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summerfieldlab: "A theory of structure learning in the parietal cortex". New preprint from @NeuroLuyckx @hannahsheahan https://t.co/w9khq25YGa
PsyArXivBot: Structure Learning and the Parietal Cortex https://t.co/Fvdm07HPQd
Neurofrogg: RT @PsyArXivBot: Structure Learning and the Parietal Cortex https://t.co/Fvdm07HPQd
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2.007 Mikeys
#6. The morality of war: A review and research agenda
Hanne M Watkins
What is judged as morally right and wrong in war? In the present paper I argue that despite many decades of research on moral psychology, and on the psychology of intergroup conflict, social psychology does not yet have a good answer to this question. However, it is a question of great importance, as its answer has implications for decision making in war, public policy, and international law. I therefore suggest a new way for psychology to study the morality of war, which combines the strengths of philosophical just war theory with experimental techniques and theories developed for the psychological study of morality more generally. This novel approach has already begun to elucidate the moral judgments we make in war, and I demonstrate that these early findings have important implications for moral psychology, just war theory, and our understanding of the morality of war.
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patilindrajeets: The morality of war: A review and research agenda ft. @hm_watkins https://t.co/2Tt50fOD9w This work has- "important implications for moral psychology, just war theory, and our understanding of the morality of war" https://t.co/Plabj9zdMm
m_emilian: RT @patilindrajeets: The morality of war: A review and research agenda ft. @hm_watkins https://t.co/2Tt50fOD9w This work has- "important…
GregRPeterson: RT @patilindrajeets: The morality of war: A review and research agenda ft. @hm_watkins https://t.co/2Tt50fOD9w This work has- "important…
Smita__Singh: RT @patilindrajeets: The morality of war: A review and research agenda ft. @hm_watkins https://t.co/2Tt50fOD9w This work has- "important…
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2.007 Mikeys
#7. Gossip and reputation in childhood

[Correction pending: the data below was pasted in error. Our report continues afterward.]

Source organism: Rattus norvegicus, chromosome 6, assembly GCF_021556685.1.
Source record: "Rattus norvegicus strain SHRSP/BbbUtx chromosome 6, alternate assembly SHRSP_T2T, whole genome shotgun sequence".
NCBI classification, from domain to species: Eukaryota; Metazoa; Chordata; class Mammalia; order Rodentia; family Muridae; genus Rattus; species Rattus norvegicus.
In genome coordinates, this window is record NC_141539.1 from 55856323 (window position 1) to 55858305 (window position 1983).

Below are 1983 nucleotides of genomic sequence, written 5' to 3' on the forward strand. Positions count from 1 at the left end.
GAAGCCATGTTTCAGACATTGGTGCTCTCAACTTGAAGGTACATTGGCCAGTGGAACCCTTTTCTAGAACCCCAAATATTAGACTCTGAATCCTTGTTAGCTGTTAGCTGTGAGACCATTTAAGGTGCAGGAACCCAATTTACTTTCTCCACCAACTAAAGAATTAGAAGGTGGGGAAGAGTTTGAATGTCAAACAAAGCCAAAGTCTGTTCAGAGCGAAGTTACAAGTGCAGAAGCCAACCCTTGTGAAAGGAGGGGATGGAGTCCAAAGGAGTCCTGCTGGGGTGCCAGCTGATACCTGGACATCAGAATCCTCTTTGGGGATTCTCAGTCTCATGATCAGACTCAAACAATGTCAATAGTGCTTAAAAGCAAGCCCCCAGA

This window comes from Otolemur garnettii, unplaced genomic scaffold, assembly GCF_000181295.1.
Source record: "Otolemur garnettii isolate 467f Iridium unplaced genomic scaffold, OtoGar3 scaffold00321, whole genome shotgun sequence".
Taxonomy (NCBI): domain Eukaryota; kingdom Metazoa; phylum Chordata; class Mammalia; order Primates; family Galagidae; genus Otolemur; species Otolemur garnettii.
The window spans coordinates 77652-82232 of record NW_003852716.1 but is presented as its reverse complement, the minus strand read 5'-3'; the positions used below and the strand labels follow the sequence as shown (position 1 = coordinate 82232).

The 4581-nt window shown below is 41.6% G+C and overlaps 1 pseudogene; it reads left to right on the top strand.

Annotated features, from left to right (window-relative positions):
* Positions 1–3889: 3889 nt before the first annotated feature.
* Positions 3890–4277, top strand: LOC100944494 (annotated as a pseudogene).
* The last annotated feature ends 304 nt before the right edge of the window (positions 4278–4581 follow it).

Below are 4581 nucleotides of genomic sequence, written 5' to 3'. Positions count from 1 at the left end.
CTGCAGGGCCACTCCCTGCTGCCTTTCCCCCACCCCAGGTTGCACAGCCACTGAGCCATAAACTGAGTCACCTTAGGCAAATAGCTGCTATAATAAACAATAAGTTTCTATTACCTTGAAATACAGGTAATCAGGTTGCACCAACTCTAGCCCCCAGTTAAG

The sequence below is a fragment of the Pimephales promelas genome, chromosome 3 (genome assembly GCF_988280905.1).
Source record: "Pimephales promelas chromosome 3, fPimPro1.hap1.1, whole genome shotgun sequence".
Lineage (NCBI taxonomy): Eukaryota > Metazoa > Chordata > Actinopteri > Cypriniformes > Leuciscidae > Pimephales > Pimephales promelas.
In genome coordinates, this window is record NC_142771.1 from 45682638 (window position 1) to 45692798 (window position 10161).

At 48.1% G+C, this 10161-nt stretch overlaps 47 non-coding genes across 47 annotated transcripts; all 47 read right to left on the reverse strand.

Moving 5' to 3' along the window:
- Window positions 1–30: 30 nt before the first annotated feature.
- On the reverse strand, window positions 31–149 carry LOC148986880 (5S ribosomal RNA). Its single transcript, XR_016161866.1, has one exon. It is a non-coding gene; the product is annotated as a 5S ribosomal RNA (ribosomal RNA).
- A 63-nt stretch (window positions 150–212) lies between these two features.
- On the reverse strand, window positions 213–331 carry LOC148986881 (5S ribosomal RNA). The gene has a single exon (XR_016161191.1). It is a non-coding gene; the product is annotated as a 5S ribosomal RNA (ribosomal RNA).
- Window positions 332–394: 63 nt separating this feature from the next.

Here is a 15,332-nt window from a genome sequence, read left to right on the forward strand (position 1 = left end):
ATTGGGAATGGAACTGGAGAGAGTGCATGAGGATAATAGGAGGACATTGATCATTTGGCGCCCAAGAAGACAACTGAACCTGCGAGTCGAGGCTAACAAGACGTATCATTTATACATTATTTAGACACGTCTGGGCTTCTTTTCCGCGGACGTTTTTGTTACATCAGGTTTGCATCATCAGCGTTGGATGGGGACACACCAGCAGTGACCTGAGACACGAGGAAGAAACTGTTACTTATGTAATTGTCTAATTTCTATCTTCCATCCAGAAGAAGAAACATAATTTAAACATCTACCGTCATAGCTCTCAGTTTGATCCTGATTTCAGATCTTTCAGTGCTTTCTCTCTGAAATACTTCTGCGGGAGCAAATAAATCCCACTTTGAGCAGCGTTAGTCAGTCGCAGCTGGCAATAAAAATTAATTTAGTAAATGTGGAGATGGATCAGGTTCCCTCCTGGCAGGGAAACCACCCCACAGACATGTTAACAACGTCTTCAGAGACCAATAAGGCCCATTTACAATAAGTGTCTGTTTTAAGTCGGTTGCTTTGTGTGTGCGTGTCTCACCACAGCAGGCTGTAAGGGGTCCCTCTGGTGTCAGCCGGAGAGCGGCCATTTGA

Gordon Ingram
Analysis of the development of gossip and reputation during childhood can help with understanding these processes in adulthood, as well as with understanding children’s own social worlds. Five stages of gossip-related behavior and reputation-related cognition are considered. Infants seem to be prepared for a reputational world in that they are sensitive to social stimuli; approach or avoid social agents who act positively or negatively to others, respectively; and point interaction partners toward relevant information. Young children engage in verbal signaling (normative protests and tattling) about individuals who violate social norms. In middle childhood, the development of higher-order theory of mind leads to a fully explicit awareness of reputation as something that can be linguistically transmitted. Because of this, preadolescents start to engage in increased conflict regarding others’ verbal evaluations. Finally, during adolescence and adulthood, gossip becomes more covert, more ambiguous, and less openly negative. The...
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gordoning: Here's a preprint of "Gossip and reputation in childhood", my recent chapter in the Oxford Handbook of Gossip and Reputation, edited by Francesca Giardini & Rafael Wittek. https://t.co/7LXlVko7Zx #gossip #reputation #devpsych
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2.006 Mikeys
#8. I don´t fit, so I blame you? - Influence of Regulatory Focus and Fit on Emotion Generation and Regulation in Single- and Group-Context
Christopher Martin Jones
Person-environment-interactions play a main role in the process of emotional experience. While Regulatory Focus Theory has been adopted to illustrate how some goal-oriented parts of this process might shape by proposing a regulatory fit between individual and environmental characteristics, whether this fit not only implies feeling “right” but feeling “good” or at least cope better, has not been tested empirically. In this study, we extend earlier research on the influence of regulatory fit to the generation and regulation of emotions. We additionally emphasize the role of the context, by integrating current work on group-based emotion regulation in comparing single- and group-environments. We used a within-subjects design, with 2 (situational focus) x 2 (single/group environment) levels. Thirty-two male football players participated in one football-specific task per level. Emotional experience and cognitive regulation strategies were measured after each. Multilevel regression showed, that a regulatory fit predicted more...